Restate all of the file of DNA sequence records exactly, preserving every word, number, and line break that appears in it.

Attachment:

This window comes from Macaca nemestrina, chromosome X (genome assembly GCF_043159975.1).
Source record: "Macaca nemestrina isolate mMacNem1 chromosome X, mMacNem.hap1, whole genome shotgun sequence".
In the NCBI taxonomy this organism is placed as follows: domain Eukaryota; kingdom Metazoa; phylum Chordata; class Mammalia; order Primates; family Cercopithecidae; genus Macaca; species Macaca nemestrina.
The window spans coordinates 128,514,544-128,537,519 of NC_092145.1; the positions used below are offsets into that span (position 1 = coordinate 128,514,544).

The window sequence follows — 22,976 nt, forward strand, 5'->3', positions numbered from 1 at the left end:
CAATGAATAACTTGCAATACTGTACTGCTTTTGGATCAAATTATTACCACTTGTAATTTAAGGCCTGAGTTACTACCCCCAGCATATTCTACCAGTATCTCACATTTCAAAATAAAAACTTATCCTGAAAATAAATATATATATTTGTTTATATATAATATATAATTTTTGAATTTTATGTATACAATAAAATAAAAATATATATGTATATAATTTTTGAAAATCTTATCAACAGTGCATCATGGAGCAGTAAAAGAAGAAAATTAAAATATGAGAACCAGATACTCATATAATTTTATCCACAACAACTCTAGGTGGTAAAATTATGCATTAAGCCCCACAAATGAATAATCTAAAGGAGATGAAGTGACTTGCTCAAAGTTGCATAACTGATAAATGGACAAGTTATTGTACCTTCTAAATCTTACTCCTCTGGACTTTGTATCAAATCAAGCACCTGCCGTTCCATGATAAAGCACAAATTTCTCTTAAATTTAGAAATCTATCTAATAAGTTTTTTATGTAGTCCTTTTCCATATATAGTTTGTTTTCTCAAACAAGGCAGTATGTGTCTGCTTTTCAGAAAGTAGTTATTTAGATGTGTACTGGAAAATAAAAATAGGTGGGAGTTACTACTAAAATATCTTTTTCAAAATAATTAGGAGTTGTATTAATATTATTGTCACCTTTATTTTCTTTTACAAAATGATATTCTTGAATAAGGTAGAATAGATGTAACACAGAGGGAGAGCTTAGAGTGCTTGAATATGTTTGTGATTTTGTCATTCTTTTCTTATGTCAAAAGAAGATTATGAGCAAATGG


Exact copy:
This window comes from Macaca nemestrina, chromosome X (genome assembly GCF_043159975.1).
Source record: "Macaca nemestrina isolate mMacNem1 chromosome X, mMacNem.hap1, whole genome shotgun sequence".
In the NCBI taxonomy this organism is placed as follows: domain Eukaryota; kingdom Metazoa; phylum Chordata; class Mammalia; order Primates; family Cercopithecidae; genus Macaca; species Macaca nemestrina.
The window spans coordinates 128,514,544-128,537,519 of NC_092145.1; the positions used below are offsets into that span (position 1 = coordinate 128,514,544).

The window sequence follows — 22,976 nt, forward strand, 5'->3', positions numbered from 1 at the left end:
CAATGAATAACTTGCAATACTGTACTGCTTTTGGATCAAATTATTACCACTTGTAATTTAAGGCCTGAGTTACTACCCCCAGCATATTCTACCAGTATCTCACATTTCAAAATAAAAACTTATCCTGAAAATAAATATATATATTTGTTTATATATAATATATAATTTTTGAATTTTATGTATACAATAAAATAAAAATATATATGTATATAATTTTTGAAAATCTTATCAACAGTGCATCATGGAGCAGTAAAAGAAGAAAATTAAAATATGAGAACCAGATACTCATATAATTTTATCCACAACAACTCTAGGTGGTAAAATTATGCATTAAGCCCCACAAATGAATAATCTAAAGGAGATGAAGTGACTTGCTCAAAGTTGCATAACTGATAAATGGACAAGTTATTGTACCTTCTAAATCTTACTCCTCTGGACTTTGTATCAAATCAAGCACCTGCCGTTCCATGATAAAGCACAAATTTCTCTTAAATTTAGAAATCTATCTAATAAGTTTTTTATGTAGTCCTTTTCCATATATAGTTTGTTTTCTCAAACAAGGCAGTATGTGTCTGCTTTTCAGAAAGTAGTTATTTAGATGTGTACTGGAAAATAAAAATAGGTGGGAGTTACTACTAAAATATCTTTTTCAAAATAATTAGGAGTTGTATTAATATTATTGTCACCTTTATTTTCTTTTACAAAATGATATTCTTGAATAAGGTAGAATAGATGTAACACAGAGGGAGAGCTTAGAGTGCTTGAATATGTTTGTGATTTTGTCATTCTTTTCTTATGTCAAAAGAAGATTATGAGCAAATGG